Summary of Study Session 4
In Study Session 4, you have learned that:
- Correct preparation before giving an immunization is very important to minimise the risk of infection or injury to yourself, your clients or their caregivers, and to maintain the effectiveness of the vaccine during transfer from the manufacturer’s vial to the syringe and finally to the client.
- Correct vaccine preparation includes using standard procedures (hand washing, skin preparation using antiseptics, etc.), selection of an appropriate syringe and needle, inspection of vials and ampoules to check the expiry date and vaccine vial monitors (VVMs) to ensure that vaccines and diluents are in good condition, vaccine reconstitution for those vaccines that require it, and keeping vaccines cold during the immunization session.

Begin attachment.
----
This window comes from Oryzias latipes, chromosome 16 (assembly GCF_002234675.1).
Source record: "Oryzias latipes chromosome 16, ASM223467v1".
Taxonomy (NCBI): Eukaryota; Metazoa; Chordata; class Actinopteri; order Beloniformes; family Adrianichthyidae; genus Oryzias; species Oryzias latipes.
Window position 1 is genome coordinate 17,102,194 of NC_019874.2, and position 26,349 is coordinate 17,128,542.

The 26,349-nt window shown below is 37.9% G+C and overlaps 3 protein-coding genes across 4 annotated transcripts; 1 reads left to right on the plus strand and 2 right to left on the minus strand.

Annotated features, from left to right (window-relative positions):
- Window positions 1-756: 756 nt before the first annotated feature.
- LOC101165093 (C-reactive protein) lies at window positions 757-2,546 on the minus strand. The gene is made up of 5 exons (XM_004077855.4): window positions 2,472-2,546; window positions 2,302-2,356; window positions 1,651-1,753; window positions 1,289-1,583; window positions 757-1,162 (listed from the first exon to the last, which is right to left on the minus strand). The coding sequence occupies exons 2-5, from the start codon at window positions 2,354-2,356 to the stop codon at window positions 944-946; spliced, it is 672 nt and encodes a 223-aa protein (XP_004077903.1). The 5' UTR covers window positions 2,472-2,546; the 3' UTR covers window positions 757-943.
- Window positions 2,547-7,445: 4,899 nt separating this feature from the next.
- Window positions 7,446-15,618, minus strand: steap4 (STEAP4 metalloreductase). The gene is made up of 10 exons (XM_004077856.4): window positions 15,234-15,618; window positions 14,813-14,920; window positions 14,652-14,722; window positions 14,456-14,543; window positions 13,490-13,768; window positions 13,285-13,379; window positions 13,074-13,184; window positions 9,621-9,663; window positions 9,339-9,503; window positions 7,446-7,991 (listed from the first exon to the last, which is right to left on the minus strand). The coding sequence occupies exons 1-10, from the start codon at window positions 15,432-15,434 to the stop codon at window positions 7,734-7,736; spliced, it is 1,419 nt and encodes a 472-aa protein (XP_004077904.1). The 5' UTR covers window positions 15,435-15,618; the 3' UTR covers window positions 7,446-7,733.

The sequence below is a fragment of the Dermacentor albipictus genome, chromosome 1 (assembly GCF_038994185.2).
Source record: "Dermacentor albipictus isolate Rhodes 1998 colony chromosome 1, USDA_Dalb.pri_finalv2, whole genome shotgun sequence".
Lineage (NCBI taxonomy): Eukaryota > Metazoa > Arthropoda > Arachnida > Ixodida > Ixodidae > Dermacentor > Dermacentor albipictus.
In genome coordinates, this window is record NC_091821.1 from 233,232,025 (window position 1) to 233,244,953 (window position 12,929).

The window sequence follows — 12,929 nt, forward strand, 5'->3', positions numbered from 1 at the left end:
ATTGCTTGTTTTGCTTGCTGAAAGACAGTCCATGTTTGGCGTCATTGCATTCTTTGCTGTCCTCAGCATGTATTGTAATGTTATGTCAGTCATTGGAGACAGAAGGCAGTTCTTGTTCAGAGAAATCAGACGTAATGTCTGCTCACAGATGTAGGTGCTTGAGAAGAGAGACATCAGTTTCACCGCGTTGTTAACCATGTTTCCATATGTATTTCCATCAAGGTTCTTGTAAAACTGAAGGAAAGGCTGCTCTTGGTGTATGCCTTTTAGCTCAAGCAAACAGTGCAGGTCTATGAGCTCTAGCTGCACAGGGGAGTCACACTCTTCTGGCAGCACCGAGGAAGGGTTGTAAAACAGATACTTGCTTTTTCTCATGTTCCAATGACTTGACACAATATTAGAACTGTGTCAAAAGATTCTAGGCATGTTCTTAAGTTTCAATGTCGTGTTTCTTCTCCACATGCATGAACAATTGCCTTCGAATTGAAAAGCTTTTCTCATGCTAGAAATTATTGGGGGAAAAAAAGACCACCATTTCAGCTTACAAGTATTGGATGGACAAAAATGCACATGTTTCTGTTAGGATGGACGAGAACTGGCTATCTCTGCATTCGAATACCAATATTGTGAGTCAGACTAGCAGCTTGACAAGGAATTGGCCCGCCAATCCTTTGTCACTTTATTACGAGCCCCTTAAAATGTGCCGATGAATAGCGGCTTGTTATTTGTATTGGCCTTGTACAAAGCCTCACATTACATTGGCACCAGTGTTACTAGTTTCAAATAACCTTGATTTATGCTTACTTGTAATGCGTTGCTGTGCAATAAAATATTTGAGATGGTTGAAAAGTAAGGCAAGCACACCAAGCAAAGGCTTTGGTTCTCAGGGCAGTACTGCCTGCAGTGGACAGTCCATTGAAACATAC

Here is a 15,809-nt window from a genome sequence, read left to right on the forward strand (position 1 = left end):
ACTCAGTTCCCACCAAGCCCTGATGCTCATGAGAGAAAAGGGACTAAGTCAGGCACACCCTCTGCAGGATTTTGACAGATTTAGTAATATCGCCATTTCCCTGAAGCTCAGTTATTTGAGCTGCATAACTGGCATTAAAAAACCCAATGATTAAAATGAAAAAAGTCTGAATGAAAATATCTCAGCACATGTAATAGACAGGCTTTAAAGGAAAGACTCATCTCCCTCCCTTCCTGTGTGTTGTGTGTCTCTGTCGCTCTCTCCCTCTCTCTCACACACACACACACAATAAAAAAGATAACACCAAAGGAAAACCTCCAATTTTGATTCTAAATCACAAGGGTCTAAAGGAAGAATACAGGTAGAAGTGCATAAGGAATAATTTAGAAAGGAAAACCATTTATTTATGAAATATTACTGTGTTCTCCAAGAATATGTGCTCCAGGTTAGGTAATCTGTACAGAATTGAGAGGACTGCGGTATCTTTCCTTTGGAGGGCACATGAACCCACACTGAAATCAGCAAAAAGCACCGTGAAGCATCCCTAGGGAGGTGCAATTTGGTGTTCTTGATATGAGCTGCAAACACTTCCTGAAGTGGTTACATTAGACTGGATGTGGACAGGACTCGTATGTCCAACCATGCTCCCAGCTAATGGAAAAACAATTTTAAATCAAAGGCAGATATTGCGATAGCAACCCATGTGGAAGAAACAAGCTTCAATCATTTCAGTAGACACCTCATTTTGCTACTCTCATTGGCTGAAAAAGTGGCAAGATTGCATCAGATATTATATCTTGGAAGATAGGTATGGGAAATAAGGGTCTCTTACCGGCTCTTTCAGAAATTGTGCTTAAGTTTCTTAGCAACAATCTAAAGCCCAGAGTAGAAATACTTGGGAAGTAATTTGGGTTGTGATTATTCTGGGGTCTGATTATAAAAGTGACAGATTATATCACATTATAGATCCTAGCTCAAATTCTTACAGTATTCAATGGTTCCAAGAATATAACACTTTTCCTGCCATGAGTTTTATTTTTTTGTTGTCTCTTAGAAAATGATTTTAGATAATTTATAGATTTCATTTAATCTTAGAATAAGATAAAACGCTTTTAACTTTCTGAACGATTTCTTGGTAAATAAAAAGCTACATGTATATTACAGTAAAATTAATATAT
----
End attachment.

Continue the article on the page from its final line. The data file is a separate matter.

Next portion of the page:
- Always use the appropriate diluents provided specifically for the reconstitution of BCG or measles vaccines before use. Never use sterile normal saline or sterile water as a substitute for the correct diluent.
- The injectable EPI vaccines are each given by a specific route and site: BCG vaccine is injected intradermally into the upper right arm; measles vaccine is injected subcutaneously into the upper arm; pentavalent vaccine and pneumococcal vaccine (PCV10) are injected intramuscularly into opposite upper thigh muscles; tetanus toxoid vaccine is injected intramuscularly into the woman’s upper arm.
- Oral polio vaccine (OPV) is given by two drops into the infant’s mouth. Rotavirus vaccine (RotarixTM) is given as 1.5 ml of drops into the infant’s mouth.